Security Firm Sued for Failing to Detect Malware That Caused a 2009 Breach



lawsuitTwo insurance companies are suing a cyber-security firm to recover insurance fees paid to a customer after the security firm failed to detect malware on the client's network for months, an issue that led to one of the biggest security breaches of the 2000s.

The two insurance firms are Lexington Insurance Company and Beazley Insurance Company, and both insured Heartland Payment Systems, a leading payment processing company.

Lawsuit related to 2009 Heartland mega breach

In January 2009, Heartland announced a major security breach of its network, following which an attacker stole details for over 100 million payment cards stored on its systems by over 650 of Heartland's customers.

Following this devastating hack, Heartland paid over $148 million in settlement fees for various lawsuits, and other remediation costs and expenses Heartland owed its customers.

As part of their insurance agreements, the two firms paid $30 million to Heartland, with the Lexington Insurance Company footing a $20 million bill, and the Beazley Insurance Company paying another $10 million.

Lawsuit claims Trustwave failed to detect intrusion

But now, according to a civil lawsuit filed on June 28, and first reported by the Cook County Record, the two companies are trying to recover those costs, and are claiming that the security firm with which Heartland had a service contract had failed to honor its agreement.

The two insurance firms claim that Chicago-based Trustwave Holdings, Inc. —the security firm— had failed to detect that an intruder used an SQL injection attack to breach Heartland's systems on July 24, 2007.

Furthermore, the two say Trustwave also failed to detect that attackers installed malware on the payments processor's servers on May 14, 2008, and did not raise a sign of alarm about the event.

The lawsuit points out that Trustwave did not detect any signs of suspicious activity during its regular security audits it provided Heartland for almost two years as part of its contract, which also included testing for PCI DSS compliance and attestation.

Visa report points the finger at Trustwave

The lawsuit also mentions that in the aftermath of the hack, Visa conducted a review of Heartland's servers and found that Trustwave incorrectly certified Heartland as PCI DSS compliant. PCS DSS stands for Payment Card Industry Data Security Standard, an attestation every vendor must obtain before being allowed to handle credit card data.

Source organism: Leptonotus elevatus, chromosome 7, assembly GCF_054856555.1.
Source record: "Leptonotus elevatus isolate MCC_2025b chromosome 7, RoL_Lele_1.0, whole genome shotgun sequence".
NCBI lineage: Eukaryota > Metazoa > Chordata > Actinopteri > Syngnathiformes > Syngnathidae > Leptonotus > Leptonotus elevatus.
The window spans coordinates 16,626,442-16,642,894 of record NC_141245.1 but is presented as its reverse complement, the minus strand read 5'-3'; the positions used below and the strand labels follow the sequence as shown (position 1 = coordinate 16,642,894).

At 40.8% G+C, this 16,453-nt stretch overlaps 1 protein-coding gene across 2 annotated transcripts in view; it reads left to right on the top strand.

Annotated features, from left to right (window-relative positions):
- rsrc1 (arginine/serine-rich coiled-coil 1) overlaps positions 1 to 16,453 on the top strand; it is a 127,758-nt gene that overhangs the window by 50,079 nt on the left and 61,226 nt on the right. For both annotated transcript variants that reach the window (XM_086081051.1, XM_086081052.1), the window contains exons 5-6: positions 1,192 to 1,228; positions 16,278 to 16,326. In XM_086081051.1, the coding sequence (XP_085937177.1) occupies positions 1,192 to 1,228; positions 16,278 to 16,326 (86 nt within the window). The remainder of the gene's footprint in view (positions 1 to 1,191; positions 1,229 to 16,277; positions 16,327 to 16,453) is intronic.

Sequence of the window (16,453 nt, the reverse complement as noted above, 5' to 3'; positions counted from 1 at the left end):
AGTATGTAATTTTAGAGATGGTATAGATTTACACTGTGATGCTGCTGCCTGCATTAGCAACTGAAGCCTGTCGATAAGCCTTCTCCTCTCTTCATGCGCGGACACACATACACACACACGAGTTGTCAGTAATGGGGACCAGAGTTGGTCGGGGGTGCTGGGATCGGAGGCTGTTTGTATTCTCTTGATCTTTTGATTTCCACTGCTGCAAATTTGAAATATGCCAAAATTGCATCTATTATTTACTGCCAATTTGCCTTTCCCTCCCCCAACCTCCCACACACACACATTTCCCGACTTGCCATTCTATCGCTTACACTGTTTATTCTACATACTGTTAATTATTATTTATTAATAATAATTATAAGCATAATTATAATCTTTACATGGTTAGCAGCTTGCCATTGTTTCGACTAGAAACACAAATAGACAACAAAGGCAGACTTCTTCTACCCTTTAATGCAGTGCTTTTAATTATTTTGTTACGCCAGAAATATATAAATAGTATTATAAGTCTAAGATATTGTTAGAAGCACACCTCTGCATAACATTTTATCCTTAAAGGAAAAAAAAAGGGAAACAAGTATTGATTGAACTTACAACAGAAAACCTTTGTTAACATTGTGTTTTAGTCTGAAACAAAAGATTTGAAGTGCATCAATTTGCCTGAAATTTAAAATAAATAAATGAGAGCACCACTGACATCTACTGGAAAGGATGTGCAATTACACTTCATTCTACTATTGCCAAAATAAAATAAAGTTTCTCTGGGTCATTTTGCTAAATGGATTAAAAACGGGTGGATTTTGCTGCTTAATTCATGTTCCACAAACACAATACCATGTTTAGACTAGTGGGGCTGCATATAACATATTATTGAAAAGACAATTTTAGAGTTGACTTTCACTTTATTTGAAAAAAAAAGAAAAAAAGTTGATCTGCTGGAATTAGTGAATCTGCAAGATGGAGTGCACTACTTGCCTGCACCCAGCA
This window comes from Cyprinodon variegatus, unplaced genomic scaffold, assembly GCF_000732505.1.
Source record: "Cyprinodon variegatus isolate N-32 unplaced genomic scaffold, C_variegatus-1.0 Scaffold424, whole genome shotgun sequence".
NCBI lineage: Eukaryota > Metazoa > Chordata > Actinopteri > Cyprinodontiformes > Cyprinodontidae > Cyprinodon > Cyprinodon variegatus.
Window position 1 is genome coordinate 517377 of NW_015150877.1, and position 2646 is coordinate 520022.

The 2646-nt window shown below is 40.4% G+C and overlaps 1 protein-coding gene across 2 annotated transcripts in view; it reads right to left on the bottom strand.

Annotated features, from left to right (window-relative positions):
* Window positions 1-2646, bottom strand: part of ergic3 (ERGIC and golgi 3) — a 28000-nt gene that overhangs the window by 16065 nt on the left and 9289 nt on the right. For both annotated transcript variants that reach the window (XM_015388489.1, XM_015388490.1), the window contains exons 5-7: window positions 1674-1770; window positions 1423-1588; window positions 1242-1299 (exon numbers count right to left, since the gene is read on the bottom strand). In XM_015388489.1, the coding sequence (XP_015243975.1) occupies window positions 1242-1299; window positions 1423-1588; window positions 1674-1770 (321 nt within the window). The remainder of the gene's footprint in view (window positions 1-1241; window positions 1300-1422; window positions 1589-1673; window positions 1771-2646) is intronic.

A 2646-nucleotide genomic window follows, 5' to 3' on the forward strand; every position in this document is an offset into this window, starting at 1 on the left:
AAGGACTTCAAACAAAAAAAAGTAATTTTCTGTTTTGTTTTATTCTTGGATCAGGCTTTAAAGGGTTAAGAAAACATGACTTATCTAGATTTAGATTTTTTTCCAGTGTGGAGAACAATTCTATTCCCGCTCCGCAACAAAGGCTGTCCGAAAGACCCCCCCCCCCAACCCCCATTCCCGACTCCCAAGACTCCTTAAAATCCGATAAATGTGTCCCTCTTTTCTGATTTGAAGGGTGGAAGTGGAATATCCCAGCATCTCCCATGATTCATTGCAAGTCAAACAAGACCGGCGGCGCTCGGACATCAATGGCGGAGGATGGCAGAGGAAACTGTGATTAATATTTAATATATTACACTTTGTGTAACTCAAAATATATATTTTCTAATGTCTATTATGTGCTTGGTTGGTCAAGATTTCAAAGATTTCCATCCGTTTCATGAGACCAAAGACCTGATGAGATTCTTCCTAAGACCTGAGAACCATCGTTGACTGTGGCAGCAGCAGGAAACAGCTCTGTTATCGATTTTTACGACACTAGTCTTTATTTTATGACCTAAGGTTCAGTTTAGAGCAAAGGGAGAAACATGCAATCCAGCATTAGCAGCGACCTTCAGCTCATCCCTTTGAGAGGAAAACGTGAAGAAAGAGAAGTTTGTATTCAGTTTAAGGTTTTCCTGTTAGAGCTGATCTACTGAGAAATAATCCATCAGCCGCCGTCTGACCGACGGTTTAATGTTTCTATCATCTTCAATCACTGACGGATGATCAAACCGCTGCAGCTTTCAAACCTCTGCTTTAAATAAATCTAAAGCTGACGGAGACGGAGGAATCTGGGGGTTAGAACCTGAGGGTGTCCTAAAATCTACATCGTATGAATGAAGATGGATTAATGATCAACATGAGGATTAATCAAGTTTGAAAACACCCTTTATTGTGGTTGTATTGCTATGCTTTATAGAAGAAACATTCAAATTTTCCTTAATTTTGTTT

The lawsuit claims that Visa discovered that Trustwave ignored the fact that Heartland didn't run a firewall, was using vendor-supplied passwords, didn't have sufficient protection for the storage system used for card data, failed to assign unique identification to each person accessing its system, and had failed to monitor servers and cardholder data at regular intervals.

All of these are basic PCI DSS compliance rules, and Visa said that despite all the problems on Heartland's network, Trustwave provided PCI DSS attestation. Visa later prohibited Heartland from employing Trustwave following the wrongful attestation.

Citing the Visa report and other post-breach documents, the two insurance firms claim that Trustwave is guilty of gross negligence. Furthermore, the lawsuit claims that Trustwave is also in breach of the contracts it signed with Heartland, for which it was supposed to provide security services. The two insurance firms are now asking for damages of at least $30 million, pending a jury trial.

Trustwave was sued before in similar cases

This is the third time Trustwave is on the receiving end of such a lawsuit. A banking conglomerate sued Trustwave in 2014 for its role in the Target breach, but the lawsuit was dropped after a few days when it was discovered that Trustwave was not responsible for securing Target's payment card data, and hence, not at fault.

Trustwave was sued for a second time in 2016 when a casino operator claimed the security firm failed to contain and eradicate a 2013 breach of its payment system. The lawsuit claims Trustwave missed a second breach that later allowed a crook to steal over 300,000 payment card details from the casino operator's customers. This lawsuit is ongoing.

Trustwave did not respond to a request for comment regarding the most recent lawsuit from Bleeping Computer in time for this article's publication.

Cross-posted from Bleepingcomputer with grateful acknowledgement.

 

Topics: antivirus

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